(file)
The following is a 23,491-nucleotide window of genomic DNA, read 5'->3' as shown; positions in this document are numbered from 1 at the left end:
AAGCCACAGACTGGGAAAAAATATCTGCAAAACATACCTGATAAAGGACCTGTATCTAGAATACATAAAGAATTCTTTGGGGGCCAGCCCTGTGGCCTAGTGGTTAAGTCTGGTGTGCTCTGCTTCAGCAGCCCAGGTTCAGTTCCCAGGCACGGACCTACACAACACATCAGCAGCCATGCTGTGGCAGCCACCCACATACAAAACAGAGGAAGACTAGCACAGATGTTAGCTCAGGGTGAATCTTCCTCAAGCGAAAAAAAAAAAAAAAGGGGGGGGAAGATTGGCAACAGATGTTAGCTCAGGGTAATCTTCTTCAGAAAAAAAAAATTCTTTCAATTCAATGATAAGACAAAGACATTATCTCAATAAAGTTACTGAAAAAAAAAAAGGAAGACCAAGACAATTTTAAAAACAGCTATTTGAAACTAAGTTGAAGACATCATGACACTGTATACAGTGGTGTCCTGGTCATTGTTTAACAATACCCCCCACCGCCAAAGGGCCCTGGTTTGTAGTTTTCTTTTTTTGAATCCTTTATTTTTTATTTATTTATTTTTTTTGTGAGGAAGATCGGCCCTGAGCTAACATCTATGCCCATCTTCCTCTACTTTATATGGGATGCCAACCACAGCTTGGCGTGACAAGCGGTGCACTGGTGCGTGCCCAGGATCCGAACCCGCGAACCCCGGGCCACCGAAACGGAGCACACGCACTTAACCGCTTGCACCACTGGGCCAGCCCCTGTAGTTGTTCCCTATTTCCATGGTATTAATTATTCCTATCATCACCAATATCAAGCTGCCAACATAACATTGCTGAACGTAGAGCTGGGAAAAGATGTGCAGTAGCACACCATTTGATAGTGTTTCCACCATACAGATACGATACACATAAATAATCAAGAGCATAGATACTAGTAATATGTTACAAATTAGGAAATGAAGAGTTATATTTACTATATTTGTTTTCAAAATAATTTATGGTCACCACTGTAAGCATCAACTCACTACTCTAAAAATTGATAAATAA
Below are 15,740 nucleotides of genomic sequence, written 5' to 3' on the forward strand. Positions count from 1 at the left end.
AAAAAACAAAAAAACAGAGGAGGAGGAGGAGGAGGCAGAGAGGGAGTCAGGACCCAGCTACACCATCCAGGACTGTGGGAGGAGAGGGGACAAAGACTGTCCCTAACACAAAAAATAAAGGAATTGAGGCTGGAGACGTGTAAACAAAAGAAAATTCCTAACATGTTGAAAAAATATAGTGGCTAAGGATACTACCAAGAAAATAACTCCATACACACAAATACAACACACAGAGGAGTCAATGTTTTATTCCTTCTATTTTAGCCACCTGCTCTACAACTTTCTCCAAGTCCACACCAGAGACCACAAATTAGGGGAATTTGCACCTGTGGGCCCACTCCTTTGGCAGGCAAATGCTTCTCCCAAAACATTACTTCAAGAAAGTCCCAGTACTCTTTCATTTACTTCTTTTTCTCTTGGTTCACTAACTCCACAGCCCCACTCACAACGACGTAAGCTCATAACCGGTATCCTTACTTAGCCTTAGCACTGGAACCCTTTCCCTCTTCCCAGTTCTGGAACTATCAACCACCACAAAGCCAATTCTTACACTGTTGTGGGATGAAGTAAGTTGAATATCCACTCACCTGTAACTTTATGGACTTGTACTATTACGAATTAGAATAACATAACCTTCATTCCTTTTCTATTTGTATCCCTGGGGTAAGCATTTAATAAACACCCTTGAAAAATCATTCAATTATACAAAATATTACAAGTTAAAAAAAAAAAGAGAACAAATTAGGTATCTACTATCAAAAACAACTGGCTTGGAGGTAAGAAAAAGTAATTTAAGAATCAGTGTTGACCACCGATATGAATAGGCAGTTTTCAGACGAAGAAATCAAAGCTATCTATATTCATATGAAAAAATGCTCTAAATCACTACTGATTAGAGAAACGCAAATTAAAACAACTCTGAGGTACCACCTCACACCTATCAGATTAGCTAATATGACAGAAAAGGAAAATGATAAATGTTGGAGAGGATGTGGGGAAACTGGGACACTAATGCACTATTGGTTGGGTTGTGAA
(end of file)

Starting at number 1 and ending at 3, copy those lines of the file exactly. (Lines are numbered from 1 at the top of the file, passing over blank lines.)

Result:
The following is a 23,491-nucleotide window of genomic DNA, read 5'->3' as shown; positions in this document are numbered from 1 at the left end:
AAGCCACAGACTGGGAAAAAATATCTGCAAAACATACCTGATAAAGGACCTGTATCTAGAATACATAAAGAATTCTTTGGGGGCCAGCCCTGTGGCCTAGTGGTTAAGTCTGGTGTGCTCTGCTTCAGCAGCCCAGGTTCAGTTCCCAGGCACGGACCTACACAACACATCAGCAGCCATGCTGTGGCAGCCACCCACATACAAAACAGAGGAAGACTAGCACAGATGTTAGCTCAGGGTGAATCTTCCTCAAGCGAAAAAAAAAAAAAAAGGGGGGGGAAGATTGGCAACAGATGTTAGCTCAGGGTAATCTTCTTCAGAAAAAAAAAATTCTTTCAATTCAATGATAAGACAAAGACATTATCTCAATAAAGTTACTGAAAAAAAAAAAGGAAGACCAAGACAATTTTAAAAACAGCTATTTGAAACTAAGTTGAAGACATCATGACACTGTATACAGTGGTGTCCTGGTCATTGTTTAACAATACCCCCCACCGCCAAAGGGCCCTGGTTTGTAGTTTTCTTTTTTTGAATCCTTTATTTTTTATTTATTTATTTTTTTTGTGAGGAAGATCGGCCCTGAGCTAACATCTATGCCCATCTTCCTCTACTTTATATGGGATGCCAACCACAGCTTGGCGTGACAAGCGGTGCACTGGTGCGTGCCCAGGATCCGAACCCGCGAACCCCGGGCCACCGAAACGGAGCACACGCACTTAACCGCTTGCACCACTGGGCCAGCCCCTGTAGTTGTTCCCTATTTCCATGGTATTAATTATTCCTATCATCACCAATATCAAGCTGCCAACATAACATTGCTGAACGTAGAGCTGGGAAAAGATGTGCAGTAGCACACCATTTGATAGTGTTTCCACCATACAGATACGATACACATAAATAATCAAGAGCATAGATACTAGTAATATGTTACAAATTAGGAAATGAAGAGTTATATTTACTATATTTGTTTTCAAAATAATTTATGGTCACCACTGTAAGCATCAACTCACTACTCTAAAAATTGATAAATAA
Below are 15,740 nucleotides of genomic sequence, written 5' to 3' on the forward strand. Positions count from 1 at the left end.